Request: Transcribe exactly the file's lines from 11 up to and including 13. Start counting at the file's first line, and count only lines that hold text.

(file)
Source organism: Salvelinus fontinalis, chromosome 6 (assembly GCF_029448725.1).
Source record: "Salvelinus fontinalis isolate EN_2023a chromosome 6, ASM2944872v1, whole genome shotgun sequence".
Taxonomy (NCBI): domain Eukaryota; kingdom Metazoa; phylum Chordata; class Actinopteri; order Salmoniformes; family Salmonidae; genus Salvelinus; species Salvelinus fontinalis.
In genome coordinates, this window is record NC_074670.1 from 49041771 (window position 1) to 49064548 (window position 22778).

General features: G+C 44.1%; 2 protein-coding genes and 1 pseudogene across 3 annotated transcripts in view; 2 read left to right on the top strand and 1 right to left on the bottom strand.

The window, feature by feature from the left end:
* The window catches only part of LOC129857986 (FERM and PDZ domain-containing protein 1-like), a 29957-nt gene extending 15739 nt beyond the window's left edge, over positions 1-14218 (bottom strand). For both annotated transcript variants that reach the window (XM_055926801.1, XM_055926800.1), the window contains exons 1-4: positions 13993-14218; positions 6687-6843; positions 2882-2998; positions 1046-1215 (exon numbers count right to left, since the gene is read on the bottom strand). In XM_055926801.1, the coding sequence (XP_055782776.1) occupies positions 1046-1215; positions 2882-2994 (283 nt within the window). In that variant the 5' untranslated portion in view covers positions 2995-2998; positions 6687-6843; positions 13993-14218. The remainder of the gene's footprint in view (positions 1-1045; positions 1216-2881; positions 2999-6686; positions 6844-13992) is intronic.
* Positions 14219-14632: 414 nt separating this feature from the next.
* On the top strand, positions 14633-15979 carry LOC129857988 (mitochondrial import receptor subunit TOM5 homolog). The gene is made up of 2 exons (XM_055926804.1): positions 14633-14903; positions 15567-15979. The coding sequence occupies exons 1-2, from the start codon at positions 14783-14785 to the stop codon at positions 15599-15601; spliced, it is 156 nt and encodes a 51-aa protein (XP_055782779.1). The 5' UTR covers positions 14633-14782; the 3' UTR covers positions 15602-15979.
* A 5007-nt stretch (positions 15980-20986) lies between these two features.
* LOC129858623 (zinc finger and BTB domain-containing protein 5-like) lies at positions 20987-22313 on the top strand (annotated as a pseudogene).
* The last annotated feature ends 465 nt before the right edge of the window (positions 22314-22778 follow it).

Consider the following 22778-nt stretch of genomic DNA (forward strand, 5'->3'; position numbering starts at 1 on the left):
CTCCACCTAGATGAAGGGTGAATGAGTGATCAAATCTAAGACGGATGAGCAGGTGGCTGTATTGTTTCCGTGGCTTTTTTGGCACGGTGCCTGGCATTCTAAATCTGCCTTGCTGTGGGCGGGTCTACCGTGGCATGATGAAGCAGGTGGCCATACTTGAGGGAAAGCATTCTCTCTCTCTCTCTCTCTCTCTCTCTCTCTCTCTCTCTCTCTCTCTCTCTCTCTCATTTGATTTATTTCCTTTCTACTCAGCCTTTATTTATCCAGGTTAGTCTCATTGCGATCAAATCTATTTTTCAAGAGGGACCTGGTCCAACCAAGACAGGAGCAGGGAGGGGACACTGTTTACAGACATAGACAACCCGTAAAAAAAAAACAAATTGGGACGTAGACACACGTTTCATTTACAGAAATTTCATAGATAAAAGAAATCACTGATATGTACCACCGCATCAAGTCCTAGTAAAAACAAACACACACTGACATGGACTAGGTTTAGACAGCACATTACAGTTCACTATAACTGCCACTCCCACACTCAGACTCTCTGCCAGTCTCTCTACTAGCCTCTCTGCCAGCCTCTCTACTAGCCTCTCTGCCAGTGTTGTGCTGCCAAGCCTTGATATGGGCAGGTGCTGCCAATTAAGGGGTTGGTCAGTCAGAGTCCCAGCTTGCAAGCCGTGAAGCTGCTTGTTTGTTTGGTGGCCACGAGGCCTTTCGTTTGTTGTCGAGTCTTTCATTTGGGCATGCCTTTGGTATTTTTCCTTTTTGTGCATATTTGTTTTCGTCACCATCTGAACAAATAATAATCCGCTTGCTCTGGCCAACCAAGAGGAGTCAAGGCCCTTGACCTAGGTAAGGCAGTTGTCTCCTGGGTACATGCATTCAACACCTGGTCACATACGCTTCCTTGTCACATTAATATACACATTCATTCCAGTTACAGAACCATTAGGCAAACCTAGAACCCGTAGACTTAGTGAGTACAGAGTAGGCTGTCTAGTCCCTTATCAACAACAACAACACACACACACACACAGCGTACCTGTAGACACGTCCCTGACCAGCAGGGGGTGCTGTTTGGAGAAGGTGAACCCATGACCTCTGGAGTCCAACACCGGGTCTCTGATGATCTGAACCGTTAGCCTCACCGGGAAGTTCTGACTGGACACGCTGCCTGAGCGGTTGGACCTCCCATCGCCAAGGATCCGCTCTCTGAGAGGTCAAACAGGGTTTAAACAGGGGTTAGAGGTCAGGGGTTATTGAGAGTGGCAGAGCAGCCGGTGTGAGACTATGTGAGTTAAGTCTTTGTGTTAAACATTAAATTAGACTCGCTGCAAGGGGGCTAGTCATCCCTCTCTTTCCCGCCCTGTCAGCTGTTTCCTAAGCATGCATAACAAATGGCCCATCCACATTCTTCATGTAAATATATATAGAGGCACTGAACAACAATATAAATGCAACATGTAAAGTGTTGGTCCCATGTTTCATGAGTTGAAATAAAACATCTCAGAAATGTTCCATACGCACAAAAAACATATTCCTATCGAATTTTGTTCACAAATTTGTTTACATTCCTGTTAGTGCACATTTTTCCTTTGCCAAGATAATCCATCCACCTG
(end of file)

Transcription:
* LOC129858623 (zinc finger and BTB domain-containing protein 5-like) lies at positions 20987-22313 on the top strand (annotated as a pseudogene).
* The last annotated feature ends 465 nt before the right edge of the window (positions 22314-22778 follow it).

Consider the following 22778-nt stretch of genomic DNA (forward strand, 5'->3'; position numbering starts at 1 on the left):